Marc Blitzstein’s Depression-era pro-union musical The Cradle Will Rock has always held an almost mythical “bad boy” spot in the history of theater, so it was really no surprise to me that the always irrepressible Head Trick Theatre chose to produce this rarely seen script. The play’s pedigree is pretty impressive as it was produced by John Houseman and originally directed by a young Orson Welles for the Federal Theatre Project, a government funded relief program that gave needed jobs to theater artists during the Great Depression. At that time, Orson Welles was quickly becoming known as an innovative and provocative auteur,, especially after his adaptation of Macbeth set in the voodoo laden world of Haiti, boasting an all African-American cast.
Welles’ plans to bring The Cradle Will Rock to Broadway in 1937 hit a massive roadblock when they found themselves locked out of the theater and were told performances were cancelled. Whether the closing was motivated by the politics of the play or truly just lack of government funding to continue the show is still a debated issue today. True to form, Welles marched the waiting ticket holders 20 blocks to the commercial Venice Theatre, but immediately ran into more trouble when his musicians refused to play in a union house for non-union wages. Adding to the irony of the situation, the actor’s own union stated that the production could not be performed on any stage but the Federal Theatre. With Welles’ prompting, author Marc Blitzstein took to the bare stage, sat at the piano and started singing through his show alone. One-by-one, the cast members soon rose from the audience and joined their voices with Blitzstein’s, thereby skirting the union rules by never taking the stage in order to perform the pro-union musical in full.
And what an anti-establishment fueled musical it is! The sung through show is an allegorical tale told in broad strokes, with vignettes depicting the corruption, desperation and greed slowly swallowing the souls of the populace of small town USA (or in this case, “Steeltown, USA.”)
In Head Trick’s production, the script, songs and intent of the original have been kept intact. No overt attempt to mirror the current political climate has been made and, aside from a few modern touches, the show stands as it did in 1937 – on a bare stage, with work clothes for costumes and a single keyboardist joined by cast members rising from the audience.
As Mr. Mister, the personification of evil big business, Robert Grady is all blustery Sturm und Drang, but it is his ever-so-proper wife Mrs. Mister (Amy McGuirk) who is the true manipulator at work. With a flick of her white opera gloves and the power of her checkbook she pushes her husband’s business agenda ever forward.
In stark contrast, we meet destitute and diminutive street walker Moll (Katrina Rossi) who finds herself thrown in jail by police after an altercation with a reluctant john (Ronnie Young.) Rossi has a clear and sweet soprano voice, more suited to her later character Sadie’s personality than to this supposedly rough and tumble prostitute she first plays.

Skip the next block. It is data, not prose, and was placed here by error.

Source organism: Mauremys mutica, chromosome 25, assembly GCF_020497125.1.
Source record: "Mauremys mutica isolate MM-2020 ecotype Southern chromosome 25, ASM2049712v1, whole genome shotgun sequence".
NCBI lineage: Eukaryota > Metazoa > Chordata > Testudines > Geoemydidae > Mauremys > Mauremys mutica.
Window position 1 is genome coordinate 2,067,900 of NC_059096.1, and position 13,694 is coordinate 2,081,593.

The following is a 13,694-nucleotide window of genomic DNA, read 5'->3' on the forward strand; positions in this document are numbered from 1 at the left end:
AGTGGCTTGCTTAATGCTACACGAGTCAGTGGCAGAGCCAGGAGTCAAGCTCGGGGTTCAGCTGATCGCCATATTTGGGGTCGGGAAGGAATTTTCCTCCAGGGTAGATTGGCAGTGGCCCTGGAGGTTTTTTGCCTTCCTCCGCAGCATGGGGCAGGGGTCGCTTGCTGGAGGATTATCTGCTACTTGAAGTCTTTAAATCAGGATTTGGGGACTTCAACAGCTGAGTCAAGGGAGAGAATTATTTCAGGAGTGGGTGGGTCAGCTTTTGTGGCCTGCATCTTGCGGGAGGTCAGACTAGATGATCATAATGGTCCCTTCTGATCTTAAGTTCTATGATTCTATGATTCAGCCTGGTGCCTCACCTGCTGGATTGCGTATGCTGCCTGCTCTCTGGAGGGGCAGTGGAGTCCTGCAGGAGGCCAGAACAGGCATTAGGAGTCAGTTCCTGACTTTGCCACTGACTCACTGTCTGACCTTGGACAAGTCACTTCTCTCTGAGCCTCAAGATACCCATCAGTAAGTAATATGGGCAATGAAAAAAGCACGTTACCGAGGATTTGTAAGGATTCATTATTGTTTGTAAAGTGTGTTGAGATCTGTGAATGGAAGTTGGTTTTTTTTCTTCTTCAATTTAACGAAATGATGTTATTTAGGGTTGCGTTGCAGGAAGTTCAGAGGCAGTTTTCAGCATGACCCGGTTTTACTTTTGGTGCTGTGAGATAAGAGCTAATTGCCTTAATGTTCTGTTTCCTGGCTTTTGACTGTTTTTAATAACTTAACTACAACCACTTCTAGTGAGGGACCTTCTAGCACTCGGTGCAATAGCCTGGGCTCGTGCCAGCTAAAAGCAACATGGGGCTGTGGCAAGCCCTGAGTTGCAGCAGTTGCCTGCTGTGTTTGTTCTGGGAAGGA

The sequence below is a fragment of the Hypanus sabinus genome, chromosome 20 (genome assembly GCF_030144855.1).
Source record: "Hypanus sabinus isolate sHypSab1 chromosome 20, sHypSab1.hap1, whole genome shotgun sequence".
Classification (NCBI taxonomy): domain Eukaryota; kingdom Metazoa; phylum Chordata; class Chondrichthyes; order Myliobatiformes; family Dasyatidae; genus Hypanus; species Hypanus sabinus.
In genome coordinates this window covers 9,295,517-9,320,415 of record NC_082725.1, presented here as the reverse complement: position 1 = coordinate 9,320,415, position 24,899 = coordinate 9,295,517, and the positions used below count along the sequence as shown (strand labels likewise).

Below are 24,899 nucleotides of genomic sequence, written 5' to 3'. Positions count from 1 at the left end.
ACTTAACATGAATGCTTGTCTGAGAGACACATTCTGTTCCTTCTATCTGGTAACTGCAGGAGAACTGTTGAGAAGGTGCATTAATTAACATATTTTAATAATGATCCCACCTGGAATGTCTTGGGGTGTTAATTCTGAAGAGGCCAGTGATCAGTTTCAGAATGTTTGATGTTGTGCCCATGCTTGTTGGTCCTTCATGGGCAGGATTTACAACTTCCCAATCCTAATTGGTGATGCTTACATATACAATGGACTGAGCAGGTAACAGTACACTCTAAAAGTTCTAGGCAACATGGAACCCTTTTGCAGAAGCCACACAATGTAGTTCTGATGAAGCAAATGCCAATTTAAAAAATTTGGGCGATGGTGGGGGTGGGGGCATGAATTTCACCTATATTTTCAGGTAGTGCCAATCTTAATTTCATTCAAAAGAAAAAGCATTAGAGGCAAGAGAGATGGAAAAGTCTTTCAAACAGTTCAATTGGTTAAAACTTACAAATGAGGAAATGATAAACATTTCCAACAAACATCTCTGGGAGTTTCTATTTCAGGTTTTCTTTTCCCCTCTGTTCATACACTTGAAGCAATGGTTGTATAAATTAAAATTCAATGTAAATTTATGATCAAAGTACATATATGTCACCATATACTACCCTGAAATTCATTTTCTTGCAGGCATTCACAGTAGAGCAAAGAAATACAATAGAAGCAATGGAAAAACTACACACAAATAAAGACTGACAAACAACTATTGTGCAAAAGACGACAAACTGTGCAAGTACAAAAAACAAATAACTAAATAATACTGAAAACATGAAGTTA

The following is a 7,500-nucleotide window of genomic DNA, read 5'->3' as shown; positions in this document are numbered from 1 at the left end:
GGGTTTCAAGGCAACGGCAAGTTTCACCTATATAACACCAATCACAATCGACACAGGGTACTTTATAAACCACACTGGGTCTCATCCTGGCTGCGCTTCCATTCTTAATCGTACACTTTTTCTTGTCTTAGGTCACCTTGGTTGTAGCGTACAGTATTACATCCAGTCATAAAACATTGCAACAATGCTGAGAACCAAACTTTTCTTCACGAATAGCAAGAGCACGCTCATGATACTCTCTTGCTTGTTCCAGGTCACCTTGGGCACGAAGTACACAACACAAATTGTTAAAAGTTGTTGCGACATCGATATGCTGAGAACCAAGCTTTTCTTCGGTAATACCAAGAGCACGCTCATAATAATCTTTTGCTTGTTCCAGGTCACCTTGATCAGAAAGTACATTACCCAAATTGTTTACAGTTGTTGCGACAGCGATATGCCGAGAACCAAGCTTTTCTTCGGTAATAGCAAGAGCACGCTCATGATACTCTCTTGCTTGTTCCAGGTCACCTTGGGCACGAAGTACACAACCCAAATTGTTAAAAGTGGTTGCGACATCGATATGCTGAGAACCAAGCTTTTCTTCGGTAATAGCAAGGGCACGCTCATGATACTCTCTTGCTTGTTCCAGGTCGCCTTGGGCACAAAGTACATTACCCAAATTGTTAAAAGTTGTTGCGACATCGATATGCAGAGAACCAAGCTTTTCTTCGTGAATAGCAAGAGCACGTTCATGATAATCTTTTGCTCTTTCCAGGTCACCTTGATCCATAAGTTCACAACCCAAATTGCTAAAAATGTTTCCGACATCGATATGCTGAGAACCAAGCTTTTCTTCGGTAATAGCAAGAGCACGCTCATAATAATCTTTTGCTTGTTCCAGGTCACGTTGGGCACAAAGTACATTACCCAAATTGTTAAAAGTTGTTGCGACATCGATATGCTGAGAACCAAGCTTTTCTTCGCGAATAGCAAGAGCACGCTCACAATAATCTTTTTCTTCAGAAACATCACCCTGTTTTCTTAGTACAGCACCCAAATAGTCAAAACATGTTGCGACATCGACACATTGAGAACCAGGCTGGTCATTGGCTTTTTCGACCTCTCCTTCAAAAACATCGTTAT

As Mr. Mister gains control over every business in town he also gains full support from all the “best” townspeople, dubbing them the Liberty Committee. The one lone voice to rise up against the established Mr. Mister and his Committee is pro-union instigator Larry Foreman (a wonderful Ian Hudgins.) It is his speech at a pro-union rally that causes upheaval in the town, with an angry mob breaking out in response and the Liberty Committee mistakenly arrested in the process.
The 15-member ensemble delivers some very strong harmonies on the group numbers, while each plays multiple roles throughout the show. Director Maxfield wisely gives each actor their “moment” to shine. Of particular mention is Peter Bowden’s wild range of comedic characters, Christine Pavao’s clever turn as desperate artist Dauber, Sandy Cerel’s comic take on a pro-war professor turned recruiter, Rose Jermusyk’s dry-witted newspaper flack Editor Daily, young Cecily Goulis’ sweetly genuine performance as the doomed Stevie and Corinne Wahlberg’s emotional “11th hour” rendition of Joe Worker, a song that truly electrified the house.
There may be a reason that this script is not seen on stage often. Unabridged, this play is a bit overwrought in its repeated attempts to get the pro-union message across to the audience. Perhaps it is a testament to how far we have come that it is common knowledge that strength in numbers empowers the working man. In the end, while the director and her cast turned in a committed rendition of the play, I was not in need of an object lesson, per say, but wanted more of an emotional journey from the tale.
The Cradle Will Rock by Marc Blitzstein, directed by Rebecca Maxfield with musical direction by Noah Fields, at AS220 Black Box, 95 Empire Street, Providence. Performances are Thursday through Saturday, October 20 – 22 at 7:30pm and October 23 at 2:00pm. Admission is free to Brown/RISD students with ID.